Objectives This study sought to determine the impact of short-term intensive statin therapy on intracoronary plaque lipid content. Background Statin therapy significantly reduces the risk for thrombotic events. Whether or not these benefits are attributable to reduction in plaque lipid content remains to be properly documented in human obstructive coronary artery disease (CAD). Methods We randomized 87 patients with multivessel CAD undergoing percutaneous coronary intervention and at least 1 other severely obstructive (fractional flow reserve [FFR] ≤0.8) nontarget lesion (NTL) to intensive (rosuvastatin 40 mg daily) or standard-of-care lipid-lowering therapy. NTLs were evaluated at baseline and after 7 weeks of therapy with FFR, near-infrared spectroscopy, and intravascular ultrasound. The primary endpoint was the change in lipid-core burden index at the 4-mm maximal segment (LCBI4mm max), wherever this occurred within the lesion. Results Upon follow-up, median reduction (95% confidence interval) in LCBI4mm max was significantly greater in the intensive versus standard group (-149.1 [-210.9 to -42.9] vs. 2.4 [-36.1 to 44.7]; p = 0.01). Results remained consistent after adjustment for baseline differences in LCBI between groups and use of change in LCBI across the entire lesion as the dependent outcome. Conclusions Short-term intensive statin therapy may reduce lipid content in obstructive lesions. These hypothesis-generating findings warrant confirmation in larger studies with longer follow-up. (Reduction in YEllow Plaque by Aggressive Lipid LOWering Therapy [YELLOW]); NCT01567826).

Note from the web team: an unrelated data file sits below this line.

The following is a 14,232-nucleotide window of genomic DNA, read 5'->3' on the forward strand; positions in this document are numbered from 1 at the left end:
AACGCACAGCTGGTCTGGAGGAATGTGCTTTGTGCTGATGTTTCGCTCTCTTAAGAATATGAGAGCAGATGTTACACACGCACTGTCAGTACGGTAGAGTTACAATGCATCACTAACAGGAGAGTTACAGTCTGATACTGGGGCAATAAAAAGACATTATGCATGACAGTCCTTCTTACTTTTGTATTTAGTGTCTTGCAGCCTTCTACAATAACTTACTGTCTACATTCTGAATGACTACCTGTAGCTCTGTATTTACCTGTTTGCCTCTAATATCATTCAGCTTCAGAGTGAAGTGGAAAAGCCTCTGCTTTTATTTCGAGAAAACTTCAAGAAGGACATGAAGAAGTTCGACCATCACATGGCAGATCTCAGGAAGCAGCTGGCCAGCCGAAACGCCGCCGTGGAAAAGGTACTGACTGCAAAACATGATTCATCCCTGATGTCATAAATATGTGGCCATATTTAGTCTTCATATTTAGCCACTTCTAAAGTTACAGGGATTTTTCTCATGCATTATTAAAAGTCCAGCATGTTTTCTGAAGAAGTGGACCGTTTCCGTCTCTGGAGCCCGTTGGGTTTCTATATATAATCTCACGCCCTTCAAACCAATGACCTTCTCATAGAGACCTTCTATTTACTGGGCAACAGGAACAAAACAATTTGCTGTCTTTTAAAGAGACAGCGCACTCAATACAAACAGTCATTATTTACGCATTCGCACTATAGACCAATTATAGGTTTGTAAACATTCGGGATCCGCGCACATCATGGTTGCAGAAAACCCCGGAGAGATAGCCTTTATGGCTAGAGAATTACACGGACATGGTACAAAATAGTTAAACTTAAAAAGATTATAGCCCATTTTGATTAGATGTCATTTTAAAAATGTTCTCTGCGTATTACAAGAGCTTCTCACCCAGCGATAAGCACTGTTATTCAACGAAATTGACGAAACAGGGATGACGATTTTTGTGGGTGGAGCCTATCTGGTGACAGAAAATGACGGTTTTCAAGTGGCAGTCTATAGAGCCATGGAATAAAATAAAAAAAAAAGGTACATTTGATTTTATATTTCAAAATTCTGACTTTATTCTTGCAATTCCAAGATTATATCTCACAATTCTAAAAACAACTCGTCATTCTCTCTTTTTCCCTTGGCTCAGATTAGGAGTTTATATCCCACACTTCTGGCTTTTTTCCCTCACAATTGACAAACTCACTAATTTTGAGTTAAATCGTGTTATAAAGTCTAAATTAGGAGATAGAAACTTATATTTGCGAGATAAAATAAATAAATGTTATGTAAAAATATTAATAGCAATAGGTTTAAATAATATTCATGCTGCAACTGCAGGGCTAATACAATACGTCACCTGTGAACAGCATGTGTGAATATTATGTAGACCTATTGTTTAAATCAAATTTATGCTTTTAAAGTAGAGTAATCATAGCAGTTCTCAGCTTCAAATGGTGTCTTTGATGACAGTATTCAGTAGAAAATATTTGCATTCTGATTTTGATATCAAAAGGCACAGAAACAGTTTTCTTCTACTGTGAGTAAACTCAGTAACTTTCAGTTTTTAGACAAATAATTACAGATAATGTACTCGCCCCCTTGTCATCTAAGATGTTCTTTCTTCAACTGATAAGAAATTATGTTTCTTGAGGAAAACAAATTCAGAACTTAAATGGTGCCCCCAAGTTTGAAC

- plaque modification
- vulnerable plaque